Mideast entrepreneurs who've taken on that international competition are now turning the tables, spreading restaurant chains serving local cuisine like falafel overseas and proving that the globalization of food isn't a one-way drive-thru lane.
A United Arab Emirates-based chain called Just Falafel opened its first branches in the United States and Canada last month. Started in Abu Dhabi in 2007, the privately owned company is pushing ahead with a rapid international rollout that has already brought its fried chickpea balls to Cairo, Istanbul and London.
Locally grown foods look to bigger business
PHILADELPHIA (AP) — Once a niche business, locally grown foods aren't just for farmers markets anymore.
A growing network of companies and organizations is delivering food directly from local farms to major institutions like Thomas Jefferson University Hospital in downtown Philadelphia, eliminating scores of middlemen from farm to fork. Along the way, they're increasing profits and recognition for smaller farms and bringing consumers healthier, fresher foods.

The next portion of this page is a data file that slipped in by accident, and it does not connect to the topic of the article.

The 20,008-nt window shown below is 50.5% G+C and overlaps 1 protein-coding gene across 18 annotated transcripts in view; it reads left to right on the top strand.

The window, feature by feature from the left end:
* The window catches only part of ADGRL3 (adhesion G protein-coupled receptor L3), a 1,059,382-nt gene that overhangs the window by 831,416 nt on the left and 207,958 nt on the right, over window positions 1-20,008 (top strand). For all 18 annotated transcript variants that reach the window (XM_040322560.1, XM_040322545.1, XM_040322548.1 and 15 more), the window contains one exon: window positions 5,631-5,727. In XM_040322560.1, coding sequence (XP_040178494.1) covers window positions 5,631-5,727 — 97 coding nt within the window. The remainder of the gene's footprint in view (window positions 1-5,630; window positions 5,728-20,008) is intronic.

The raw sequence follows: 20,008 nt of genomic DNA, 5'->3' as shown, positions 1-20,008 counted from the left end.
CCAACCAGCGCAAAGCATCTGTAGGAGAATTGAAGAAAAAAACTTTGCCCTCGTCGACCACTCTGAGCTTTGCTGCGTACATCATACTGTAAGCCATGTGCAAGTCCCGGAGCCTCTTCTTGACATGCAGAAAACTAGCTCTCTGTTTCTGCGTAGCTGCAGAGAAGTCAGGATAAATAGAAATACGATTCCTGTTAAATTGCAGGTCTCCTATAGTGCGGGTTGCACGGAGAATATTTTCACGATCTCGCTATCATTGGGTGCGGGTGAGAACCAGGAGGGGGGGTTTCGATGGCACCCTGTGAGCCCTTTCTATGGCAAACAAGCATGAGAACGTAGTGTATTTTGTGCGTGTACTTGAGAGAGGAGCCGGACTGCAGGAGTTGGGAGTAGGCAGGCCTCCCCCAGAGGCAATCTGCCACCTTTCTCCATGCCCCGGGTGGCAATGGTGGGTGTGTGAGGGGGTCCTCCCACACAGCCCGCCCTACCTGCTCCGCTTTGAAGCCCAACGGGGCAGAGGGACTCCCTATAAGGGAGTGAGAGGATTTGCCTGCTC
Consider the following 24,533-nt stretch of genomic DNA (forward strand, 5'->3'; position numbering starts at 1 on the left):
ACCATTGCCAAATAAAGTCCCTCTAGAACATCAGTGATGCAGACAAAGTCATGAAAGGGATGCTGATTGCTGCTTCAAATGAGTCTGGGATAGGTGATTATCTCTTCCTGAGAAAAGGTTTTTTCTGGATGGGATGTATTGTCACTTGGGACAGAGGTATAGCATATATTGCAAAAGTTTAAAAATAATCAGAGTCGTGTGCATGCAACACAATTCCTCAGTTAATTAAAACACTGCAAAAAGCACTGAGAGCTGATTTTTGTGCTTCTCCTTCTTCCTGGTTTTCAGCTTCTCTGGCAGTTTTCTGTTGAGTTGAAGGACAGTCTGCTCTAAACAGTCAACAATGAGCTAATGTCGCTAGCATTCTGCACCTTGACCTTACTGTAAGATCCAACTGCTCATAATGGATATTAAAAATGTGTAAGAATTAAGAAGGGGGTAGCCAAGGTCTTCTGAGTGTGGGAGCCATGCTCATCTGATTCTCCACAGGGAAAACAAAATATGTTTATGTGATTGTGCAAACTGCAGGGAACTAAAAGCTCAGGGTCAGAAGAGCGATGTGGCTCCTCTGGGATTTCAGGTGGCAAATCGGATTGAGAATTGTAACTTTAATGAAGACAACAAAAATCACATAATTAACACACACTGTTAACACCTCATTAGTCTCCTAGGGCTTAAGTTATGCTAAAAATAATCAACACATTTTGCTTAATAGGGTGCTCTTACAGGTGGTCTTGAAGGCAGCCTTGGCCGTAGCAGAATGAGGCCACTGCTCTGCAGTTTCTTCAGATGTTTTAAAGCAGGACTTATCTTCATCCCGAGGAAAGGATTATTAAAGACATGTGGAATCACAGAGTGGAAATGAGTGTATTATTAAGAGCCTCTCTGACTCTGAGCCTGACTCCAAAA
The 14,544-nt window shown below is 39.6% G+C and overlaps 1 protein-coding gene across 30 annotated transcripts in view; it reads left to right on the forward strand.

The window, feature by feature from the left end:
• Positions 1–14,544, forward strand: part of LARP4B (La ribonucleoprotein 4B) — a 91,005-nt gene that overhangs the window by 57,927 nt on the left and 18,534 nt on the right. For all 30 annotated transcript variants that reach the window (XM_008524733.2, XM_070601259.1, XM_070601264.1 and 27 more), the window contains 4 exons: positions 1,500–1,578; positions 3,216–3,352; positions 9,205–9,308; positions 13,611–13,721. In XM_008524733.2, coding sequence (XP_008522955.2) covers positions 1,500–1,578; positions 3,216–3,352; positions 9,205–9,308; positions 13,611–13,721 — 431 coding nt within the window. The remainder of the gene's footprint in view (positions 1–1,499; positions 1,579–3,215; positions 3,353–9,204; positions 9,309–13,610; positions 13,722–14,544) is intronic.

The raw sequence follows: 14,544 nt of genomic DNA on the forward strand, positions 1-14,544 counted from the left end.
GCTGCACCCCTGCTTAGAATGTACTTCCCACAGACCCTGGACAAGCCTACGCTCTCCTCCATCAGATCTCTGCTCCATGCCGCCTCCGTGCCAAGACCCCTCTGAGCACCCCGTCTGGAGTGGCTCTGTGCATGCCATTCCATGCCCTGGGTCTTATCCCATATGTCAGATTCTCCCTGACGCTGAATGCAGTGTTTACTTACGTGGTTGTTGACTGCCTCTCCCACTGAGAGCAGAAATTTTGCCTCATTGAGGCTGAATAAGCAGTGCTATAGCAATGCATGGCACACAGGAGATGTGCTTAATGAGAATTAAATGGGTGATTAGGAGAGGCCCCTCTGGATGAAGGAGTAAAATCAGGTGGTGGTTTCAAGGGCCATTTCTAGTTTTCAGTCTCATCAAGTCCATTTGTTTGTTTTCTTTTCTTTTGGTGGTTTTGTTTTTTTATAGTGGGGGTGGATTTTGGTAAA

Over the past five years, with more than $25 million in federal aid, these so-called food hubs have helped transform locally grown foods into a bigger business, supplying hospitals, schools, restaurant chains and grocery stores as consumer demand grows.
China growth edges up in possible sign of recovery
BEIJING (AP) — China's economic growth edged up in the latest quarter and more than 7 million new jobs were created in the first half of the year, easing pressure on communist leaders as they try to prevent a precipitous slowdown in the world's second-largest economy.